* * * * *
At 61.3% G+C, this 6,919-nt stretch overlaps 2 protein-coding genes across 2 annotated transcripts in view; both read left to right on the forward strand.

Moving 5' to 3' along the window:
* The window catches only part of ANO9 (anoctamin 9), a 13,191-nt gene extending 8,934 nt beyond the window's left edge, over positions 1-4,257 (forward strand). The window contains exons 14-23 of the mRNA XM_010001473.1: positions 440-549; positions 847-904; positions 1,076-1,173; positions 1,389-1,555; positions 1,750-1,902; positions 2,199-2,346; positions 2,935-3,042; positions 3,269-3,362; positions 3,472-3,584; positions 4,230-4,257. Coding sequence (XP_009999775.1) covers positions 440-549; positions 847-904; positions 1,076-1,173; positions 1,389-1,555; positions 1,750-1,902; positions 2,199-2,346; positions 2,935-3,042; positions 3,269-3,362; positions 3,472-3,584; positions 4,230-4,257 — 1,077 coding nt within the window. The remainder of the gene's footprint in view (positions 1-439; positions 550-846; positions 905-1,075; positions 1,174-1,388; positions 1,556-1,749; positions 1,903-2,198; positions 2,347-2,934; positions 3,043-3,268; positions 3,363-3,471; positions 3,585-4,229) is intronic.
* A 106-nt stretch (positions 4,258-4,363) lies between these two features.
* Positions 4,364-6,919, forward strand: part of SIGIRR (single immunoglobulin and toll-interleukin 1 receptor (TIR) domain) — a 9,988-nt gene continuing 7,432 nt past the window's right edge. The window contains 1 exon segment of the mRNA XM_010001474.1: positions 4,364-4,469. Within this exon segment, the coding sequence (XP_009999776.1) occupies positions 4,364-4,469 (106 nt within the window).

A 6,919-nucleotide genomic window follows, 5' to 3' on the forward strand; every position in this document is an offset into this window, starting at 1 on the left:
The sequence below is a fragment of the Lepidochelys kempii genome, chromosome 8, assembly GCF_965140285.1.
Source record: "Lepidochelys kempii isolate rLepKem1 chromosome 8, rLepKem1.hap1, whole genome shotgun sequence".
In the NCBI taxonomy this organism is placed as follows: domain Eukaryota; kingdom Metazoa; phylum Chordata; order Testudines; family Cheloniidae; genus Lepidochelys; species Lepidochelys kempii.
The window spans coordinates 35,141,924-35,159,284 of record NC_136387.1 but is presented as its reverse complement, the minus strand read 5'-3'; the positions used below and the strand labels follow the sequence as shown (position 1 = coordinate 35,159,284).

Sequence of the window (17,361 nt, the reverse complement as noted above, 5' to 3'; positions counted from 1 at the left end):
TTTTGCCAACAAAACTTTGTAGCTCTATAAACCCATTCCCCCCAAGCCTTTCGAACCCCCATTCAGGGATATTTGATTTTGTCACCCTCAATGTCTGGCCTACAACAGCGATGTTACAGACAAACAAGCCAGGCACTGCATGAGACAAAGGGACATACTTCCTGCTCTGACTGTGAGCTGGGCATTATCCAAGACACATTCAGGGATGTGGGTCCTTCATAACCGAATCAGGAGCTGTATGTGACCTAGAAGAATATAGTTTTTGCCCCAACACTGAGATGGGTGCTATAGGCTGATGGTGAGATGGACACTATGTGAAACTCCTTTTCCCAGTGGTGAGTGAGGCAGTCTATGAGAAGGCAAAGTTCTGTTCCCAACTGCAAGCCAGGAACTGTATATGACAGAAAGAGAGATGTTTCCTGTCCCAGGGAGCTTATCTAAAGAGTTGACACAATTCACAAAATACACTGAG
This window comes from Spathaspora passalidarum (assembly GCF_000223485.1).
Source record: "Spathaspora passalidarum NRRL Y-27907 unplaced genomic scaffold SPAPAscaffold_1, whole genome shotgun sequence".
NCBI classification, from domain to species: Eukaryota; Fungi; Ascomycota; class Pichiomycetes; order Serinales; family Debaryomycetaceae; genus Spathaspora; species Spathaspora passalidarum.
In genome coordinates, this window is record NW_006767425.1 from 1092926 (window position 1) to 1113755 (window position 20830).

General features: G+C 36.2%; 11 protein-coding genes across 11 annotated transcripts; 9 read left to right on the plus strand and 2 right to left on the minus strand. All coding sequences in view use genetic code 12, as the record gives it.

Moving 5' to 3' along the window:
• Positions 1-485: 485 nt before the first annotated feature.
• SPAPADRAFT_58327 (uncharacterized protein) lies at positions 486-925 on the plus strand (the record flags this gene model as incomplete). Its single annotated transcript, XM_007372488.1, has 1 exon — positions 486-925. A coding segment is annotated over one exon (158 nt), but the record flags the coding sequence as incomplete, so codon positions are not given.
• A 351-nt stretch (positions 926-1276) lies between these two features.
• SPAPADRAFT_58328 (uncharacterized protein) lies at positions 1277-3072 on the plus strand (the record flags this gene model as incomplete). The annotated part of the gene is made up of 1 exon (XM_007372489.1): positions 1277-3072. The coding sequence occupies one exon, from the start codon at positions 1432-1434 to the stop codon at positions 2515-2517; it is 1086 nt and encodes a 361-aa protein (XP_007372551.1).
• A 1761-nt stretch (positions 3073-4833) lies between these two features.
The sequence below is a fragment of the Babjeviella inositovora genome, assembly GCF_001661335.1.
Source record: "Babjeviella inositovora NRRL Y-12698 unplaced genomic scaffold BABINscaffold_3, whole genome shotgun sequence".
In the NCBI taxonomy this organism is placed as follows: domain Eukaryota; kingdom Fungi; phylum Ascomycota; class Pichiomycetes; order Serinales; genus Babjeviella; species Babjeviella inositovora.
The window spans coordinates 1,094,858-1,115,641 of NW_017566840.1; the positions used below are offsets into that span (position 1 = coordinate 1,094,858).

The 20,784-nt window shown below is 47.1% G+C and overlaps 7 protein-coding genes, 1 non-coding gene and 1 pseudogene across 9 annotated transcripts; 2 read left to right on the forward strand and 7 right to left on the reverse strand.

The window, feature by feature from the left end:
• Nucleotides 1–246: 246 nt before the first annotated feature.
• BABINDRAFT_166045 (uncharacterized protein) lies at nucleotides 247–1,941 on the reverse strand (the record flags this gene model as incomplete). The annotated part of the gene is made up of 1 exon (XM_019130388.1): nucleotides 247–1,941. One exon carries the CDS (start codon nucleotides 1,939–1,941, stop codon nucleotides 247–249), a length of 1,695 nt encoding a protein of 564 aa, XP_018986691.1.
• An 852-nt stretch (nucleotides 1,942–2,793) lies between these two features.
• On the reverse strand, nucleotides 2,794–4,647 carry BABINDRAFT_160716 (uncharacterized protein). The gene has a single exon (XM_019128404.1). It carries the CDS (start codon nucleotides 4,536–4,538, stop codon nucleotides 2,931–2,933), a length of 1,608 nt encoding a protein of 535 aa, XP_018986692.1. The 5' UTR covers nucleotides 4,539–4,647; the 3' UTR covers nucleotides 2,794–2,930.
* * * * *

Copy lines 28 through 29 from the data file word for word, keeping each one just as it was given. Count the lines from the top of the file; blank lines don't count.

The 20,784-nt window shown below is 47.1% G+C and overlaps 7 protein-coding genes, 1 non-coding gene and 1 pseudogene across 9 annotated transcripts; 2 read left to right on the forward strand and 7 right to left on the reverse strand.

The window, feature by feature from the left end: